5 Things You Didn’t Know About Tomatoes

5 Things You Didn’t Know About Tomatoes

Tomatoes are a favourite of many of our customers at Anat, and it is regularly added to shwarmas and wraps every day. We have shared some insight on the health benefits of tomatoes before, and we now want to share some fun facts about tomatoes that you didn’t know.

Tomatoes Originated in the Andes

Despite many people thinking tomatoes were first grown and eaten in Italy, they actually originated in the Andes. Tomatoes were first cultivated and enjoyed by the Incas and Aztecs and they date back as early as 700 AD. The first variety of tomatoes grown were not actually red. They were yellow, and small, which is most likely why they were given the name pomi d’oro by the Italians when they were first brought to Europe. This translates to ‘yellow apples. ‘

Tomatoes Shouldn’t Be Stored in the Fridge

It is commonly believed that in order to keep your tomatoes fresh, you need to store them in the fridge as you would with most other fruits and vegetables. This is not in fact true. The cold air tomatoes are exposed to when kept in the fridge actually stops them from ripening. This ripening process is what gives them their delicious flavour. This may come as a surprise, but by keeping your tomatoes in the fridge, they are also more likely to become squishy, and the membrane of their skin is affected.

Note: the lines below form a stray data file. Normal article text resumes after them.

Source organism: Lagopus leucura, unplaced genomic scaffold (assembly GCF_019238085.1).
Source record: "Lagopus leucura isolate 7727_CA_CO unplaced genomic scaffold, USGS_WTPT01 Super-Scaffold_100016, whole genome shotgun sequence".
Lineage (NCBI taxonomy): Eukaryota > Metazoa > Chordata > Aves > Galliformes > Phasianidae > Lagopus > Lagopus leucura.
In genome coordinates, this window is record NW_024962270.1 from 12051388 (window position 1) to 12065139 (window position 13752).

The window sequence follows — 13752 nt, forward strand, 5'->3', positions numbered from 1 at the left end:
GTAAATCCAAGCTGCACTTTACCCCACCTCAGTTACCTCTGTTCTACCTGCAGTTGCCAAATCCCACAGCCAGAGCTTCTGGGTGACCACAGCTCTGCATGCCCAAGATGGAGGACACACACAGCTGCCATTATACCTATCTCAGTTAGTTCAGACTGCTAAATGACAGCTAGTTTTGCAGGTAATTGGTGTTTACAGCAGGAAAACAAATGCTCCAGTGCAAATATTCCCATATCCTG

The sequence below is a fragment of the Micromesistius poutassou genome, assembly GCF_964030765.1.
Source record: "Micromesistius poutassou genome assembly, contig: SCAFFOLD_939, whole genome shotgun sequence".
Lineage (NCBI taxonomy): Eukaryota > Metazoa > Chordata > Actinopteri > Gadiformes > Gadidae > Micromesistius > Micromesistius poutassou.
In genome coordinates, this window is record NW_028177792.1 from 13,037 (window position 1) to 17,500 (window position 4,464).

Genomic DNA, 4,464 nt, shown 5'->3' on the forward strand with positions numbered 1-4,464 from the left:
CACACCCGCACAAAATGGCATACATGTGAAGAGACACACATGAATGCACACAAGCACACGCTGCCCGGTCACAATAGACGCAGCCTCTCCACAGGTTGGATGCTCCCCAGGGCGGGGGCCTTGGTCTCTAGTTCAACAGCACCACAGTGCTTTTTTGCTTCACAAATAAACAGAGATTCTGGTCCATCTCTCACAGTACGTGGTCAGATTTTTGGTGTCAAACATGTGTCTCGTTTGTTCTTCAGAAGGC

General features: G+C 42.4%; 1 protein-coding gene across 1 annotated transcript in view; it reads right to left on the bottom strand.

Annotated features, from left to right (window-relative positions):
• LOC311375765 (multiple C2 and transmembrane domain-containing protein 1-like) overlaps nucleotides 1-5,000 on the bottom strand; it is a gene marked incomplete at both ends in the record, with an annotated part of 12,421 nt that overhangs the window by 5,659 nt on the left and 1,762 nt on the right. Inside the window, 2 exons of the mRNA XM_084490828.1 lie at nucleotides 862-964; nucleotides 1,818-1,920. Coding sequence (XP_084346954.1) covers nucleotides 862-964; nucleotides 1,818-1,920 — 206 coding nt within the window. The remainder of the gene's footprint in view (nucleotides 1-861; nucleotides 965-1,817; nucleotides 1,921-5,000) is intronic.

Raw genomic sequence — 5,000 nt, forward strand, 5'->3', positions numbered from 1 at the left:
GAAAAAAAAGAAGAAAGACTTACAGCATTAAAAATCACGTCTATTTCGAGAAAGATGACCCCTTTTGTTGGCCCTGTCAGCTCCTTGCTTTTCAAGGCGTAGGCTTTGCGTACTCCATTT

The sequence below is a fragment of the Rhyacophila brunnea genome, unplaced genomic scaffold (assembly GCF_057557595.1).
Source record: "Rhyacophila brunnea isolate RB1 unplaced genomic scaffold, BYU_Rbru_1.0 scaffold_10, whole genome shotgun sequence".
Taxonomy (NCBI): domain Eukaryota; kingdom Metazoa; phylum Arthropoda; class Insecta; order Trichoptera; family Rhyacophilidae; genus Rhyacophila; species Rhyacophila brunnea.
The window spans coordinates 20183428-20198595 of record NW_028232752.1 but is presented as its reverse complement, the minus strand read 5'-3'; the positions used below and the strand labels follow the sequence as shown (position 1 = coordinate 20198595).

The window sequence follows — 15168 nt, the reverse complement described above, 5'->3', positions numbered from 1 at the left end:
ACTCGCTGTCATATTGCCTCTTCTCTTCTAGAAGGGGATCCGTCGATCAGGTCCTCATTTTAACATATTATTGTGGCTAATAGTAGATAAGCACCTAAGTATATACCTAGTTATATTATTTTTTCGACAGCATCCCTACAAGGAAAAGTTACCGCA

Tomatoes Were Once Believed to Be Poisonous

The Smithsonian Magazine tells that some Europeans in the 1700s believed that tomatoes were poisonous. This is because some people were getting sick and even dying after eating them. It was later discovered that it was the lead in the pewter plates used that was reacting with the highly acidic tomatoes, and causing people to become ill, and in some cases die from lead poisoning.

Tomatoes Can Clear Up Blemishes

You may never have associated tomatoes with skin care, but the acid in tomatoes and the pulp can be used to help clear up blemishes on your skin. Applying tomato pulp to your skin can also help reduce the oiliness of your skin.

Tomato, or “wolf peach”?

Lycopersicon lycopersicum is the scientific name for tomato, and it translates into ‘wolf peach.’ We think this is quite a fitting name for tomatoes!

We pride ourselves in using beautiful, fresh tomatoes of the highest quality at Anat. Don’t forget to add some to your meal next time you visit us!